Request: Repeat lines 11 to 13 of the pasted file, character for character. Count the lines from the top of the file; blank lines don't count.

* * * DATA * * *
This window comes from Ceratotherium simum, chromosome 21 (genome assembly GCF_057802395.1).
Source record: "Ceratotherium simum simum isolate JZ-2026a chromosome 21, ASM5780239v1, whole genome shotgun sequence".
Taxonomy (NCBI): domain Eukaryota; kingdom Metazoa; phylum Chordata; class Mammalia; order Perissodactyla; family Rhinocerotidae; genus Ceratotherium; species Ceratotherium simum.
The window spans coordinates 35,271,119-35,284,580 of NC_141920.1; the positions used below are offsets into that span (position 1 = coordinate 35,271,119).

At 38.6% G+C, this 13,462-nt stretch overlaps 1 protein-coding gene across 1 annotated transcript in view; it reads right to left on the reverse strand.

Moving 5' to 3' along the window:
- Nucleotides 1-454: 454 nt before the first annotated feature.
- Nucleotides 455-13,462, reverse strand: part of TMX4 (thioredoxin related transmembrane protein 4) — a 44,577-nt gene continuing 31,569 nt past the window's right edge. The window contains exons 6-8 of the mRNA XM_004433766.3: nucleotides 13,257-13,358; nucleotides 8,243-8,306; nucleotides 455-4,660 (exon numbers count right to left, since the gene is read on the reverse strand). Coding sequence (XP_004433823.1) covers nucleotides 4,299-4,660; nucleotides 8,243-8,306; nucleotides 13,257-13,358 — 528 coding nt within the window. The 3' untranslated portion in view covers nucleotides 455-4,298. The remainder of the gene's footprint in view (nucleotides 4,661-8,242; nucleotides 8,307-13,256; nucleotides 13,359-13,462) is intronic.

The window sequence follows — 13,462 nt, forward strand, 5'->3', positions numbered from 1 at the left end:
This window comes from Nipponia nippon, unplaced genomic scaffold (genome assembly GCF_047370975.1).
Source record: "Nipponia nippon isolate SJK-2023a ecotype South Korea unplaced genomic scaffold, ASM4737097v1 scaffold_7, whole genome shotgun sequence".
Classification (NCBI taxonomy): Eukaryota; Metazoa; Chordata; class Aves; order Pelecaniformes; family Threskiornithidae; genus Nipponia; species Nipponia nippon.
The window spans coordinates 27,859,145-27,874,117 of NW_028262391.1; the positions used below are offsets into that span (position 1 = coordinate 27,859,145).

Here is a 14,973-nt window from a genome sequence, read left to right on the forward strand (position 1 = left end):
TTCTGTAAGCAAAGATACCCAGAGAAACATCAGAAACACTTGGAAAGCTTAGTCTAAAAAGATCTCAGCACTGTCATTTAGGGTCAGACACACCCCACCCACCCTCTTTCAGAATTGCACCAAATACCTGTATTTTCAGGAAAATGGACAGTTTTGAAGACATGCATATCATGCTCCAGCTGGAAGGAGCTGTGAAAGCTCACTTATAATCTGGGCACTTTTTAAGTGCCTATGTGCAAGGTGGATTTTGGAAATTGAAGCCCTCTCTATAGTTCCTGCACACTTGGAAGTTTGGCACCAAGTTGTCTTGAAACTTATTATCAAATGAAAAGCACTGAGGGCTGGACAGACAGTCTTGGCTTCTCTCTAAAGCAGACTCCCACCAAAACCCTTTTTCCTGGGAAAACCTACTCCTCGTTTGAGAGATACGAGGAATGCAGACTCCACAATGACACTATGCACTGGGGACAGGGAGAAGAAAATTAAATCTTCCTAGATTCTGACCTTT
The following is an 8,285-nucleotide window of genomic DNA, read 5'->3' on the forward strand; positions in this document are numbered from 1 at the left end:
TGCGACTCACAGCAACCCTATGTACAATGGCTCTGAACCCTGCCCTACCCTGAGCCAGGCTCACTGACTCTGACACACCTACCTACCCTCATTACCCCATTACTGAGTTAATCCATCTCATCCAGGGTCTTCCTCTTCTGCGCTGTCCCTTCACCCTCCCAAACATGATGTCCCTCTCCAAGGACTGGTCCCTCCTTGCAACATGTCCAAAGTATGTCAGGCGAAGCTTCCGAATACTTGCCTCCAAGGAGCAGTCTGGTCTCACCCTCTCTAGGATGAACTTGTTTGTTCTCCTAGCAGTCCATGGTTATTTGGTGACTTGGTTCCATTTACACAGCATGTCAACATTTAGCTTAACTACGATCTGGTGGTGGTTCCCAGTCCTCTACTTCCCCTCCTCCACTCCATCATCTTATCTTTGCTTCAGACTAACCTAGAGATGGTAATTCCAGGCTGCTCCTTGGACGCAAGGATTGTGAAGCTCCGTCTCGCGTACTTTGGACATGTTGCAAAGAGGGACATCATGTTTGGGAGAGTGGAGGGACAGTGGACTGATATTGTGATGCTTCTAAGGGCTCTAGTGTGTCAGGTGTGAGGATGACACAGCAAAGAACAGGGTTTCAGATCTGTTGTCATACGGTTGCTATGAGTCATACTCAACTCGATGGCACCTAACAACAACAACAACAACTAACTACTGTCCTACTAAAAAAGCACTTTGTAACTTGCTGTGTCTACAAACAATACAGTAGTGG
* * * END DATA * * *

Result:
Source record: "Nipponia nippon isolate SJK-2023a ecotype South Korea unplaced genomic scaffold, ASM4737097v1 scaffold_7, whole genome shotgun sequence".
Classification (NCBI taxonomy): Eukaryota; Metazoa; Chordata; class Aves; order Pelecaniformes; family Threskiornithidae; genus Nipponia; species Nipponia nippon.
The window spans coordinates 27,859,145-27,874,117 of NW_028262391.1; the positions used below are offsets into that span (position 1 = coordinate 27,859,145).